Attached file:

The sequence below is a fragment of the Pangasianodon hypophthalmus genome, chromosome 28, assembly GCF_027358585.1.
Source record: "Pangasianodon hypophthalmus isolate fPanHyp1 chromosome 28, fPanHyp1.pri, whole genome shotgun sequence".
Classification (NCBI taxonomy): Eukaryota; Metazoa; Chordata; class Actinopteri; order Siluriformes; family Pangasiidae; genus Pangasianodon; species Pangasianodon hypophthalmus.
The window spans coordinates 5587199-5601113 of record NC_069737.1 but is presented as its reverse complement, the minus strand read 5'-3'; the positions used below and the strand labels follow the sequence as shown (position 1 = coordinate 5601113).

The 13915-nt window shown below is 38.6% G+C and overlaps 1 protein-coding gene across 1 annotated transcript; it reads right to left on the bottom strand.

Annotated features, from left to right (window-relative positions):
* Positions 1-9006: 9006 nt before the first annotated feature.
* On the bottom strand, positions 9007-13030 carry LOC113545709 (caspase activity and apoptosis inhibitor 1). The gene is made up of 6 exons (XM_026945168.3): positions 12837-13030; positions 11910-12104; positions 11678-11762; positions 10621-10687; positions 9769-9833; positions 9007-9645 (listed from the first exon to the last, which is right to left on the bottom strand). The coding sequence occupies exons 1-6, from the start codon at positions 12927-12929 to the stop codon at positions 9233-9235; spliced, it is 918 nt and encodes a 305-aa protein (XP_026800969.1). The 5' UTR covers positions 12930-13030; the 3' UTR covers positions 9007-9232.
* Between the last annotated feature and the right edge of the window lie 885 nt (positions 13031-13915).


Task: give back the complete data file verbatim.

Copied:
The sequence below is a fragment of the Pangasianodon hypophthalmus genome, chromosome 28, assembly GCF_027358585.1.
Source record: "Pangasianodon hypophthalmus isolate fPanHyp1 chromosome 28, fPanHyp1.pri, whole genome shotgun sequence".
Classification (NCBI taxonomy): Eukaryota; Metazoa; Chordata; class Actinopteri; order Siluriformes; family Pangasiidae; genus Pangasianodon; species Pangasianodon hypophthalmus.
The window spans coordinates 5587199-5601113 of record NC_069737.1 but is presented as its reverse complement, the minus strand read 5'-3'; the positions used below and the strand labels follow the sequence as shown (position 1 = coordinate 5601113).

The 13915-nt window shown below is 38.6% G+C and overlaps 1 protein-coding gene across 1 annotated transcript; it reads right to left on the bottom strand.

Annotated features, from left to right (window-relative positions):
* Positions 1-9006: 9006 nt before the first annotated feature.
* On the bottom strand, positions 9007-13030 carry LOC113545709 (caspase activity and apoptosis inhibitor 1). The gene is made up of 6 exons (XM_026945168.3): positions 12837-13030; positions 11910-12104; positions 11678-11762; positions 10621-10687; positions 9769-9833; positions 9007-9645 (listed from the first exon to the last, which is right to left on the bottom strand). The coding sequence occupies exons 1-6, from the start codon at positions 12927-12929 to the stop codon at positions 9233-9235; spliced, it is 918 nt and encodes a 305-aa protein (XP_026800969.1). The 5' UTR covers positions 12930-13030; the 3' UTR covers positions 9007-9232.
* Between the last annotated feature and the right edge of the window lie 885 nt (positions 13031-13915).